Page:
Court ruling on sexual harassment causes quite a stir - and disagreement
'Managers who have affairs within the company will be considered criminals'
Last week's precedent setting ruling by the National Labor Court, stating that casual sex between an employer and employee is considered sexual harassment, was certainly the hot topic at most workplaces - and has raised quite a bit of disagreement among experts on labor relations.
The three national labor tribunal judges reversed a decision of the Haifa Labor Court in a suit filed by a 43-year-old software engineer against her employer. She had had a six-month affair with one of her bosses, and was suing the company for compensation for sexual harassment after the affair ended. The regional tribunal ruled against her, but the higher court awarded her NIS 35,000 in compensation.
Immediately after learning of the ruling, several high-tech companies notified their senior management of the matter. Off the record, many executives were quite worried about the implications of the decision. The ruling will "turn every company supervisor who has an affair in the workplace into a potential criminal," said one executive.
Attorney Nahum Feinberg, an expert in labor law and the head of one of Israel's largest law firms, expressed doubts about the decision. "The judges of the National [Labor] Court went to the limit, and even beyond it," he said. "A manger who has sexual relations with a subordinate has not necessarily committed sexual harassment, at least not in the case before us, where the employee came on to him."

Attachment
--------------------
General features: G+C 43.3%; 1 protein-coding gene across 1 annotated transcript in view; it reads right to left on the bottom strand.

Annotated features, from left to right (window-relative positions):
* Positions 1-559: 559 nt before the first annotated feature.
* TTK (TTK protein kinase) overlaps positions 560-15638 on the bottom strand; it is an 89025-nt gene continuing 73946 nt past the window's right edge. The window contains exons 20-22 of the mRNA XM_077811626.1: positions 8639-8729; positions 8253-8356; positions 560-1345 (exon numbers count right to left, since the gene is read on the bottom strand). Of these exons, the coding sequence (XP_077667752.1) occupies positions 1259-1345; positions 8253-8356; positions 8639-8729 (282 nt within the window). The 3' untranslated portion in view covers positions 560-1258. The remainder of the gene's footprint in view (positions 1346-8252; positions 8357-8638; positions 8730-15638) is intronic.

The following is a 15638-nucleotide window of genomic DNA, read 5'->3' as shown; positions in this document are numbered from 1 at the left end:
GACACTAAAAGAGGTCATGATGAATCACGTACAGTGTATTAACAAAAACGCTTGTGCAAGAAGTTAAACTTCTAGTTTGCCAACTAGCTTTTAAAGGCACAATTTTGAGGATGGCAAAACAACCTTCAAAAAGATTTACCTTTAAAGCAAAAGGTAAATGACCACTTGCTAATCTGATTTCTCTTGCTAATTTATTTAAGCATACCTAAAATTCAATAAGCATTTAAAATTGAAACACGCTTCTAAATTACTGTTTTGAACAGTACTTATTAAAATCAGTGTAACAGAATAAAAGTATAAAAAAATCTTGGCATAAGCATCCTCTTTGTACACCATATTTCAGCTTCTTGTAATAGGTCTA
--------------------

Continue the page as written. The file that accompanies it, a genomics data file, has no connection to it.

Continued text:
The problem with the ruling is that the judges introduced moral issues into their decision, said Feinberg. "They are adults. True, they committed a serious disciplinary offense, certainly the supervisor," he said. While the workers may have violated their employer's trust, that is a long way from sexual harassment requiring compensation. He added that if the worker had not come on to her boss, he would have been able to live with the ruling.
In fact, because she initiated the affair, the case could have been viewed as her giving a sexual bribe in return for preferred treatment, such as a promotion, said Feinberg. "There were a lot of bad things here, but not sexual harassment," said Feinberg. However, he says the ruling is the National Labor Court's attempt to define it policy on the matter.
Attorney Talia Livni, the president of Na'amat Israel, a woman's organization, views the matter rather differently. She praised the ruling, which she says clearly reflects the spirit of the law against sexual harassment.
"The importance of the law is that it serves as a warning for senior supervisors," said Livni. These senior executives can expect a harassment complaint if they abuse their position to have an intimate relationship with an employee, even if the employee is willing.
Livni says further that the labor court intended for its ruling to apply not only to workplaces, but to other hierarchical organizations and frameworks such as universities. "A lecturer could pursue sexual relations with a student. It is problematic for the student to refuse, so she agrees to it. Such a case is considered sexual harassment on the part of the lecturer," explained Livni.
She said that managers and supervisors now must choose whether to have sexual relations only with those employees who are not subordinates. They must understand that they must avoid such relations, even if they are entered into willingly, even at the initiative of the employee. Livni called on management to separate the workers in such cases.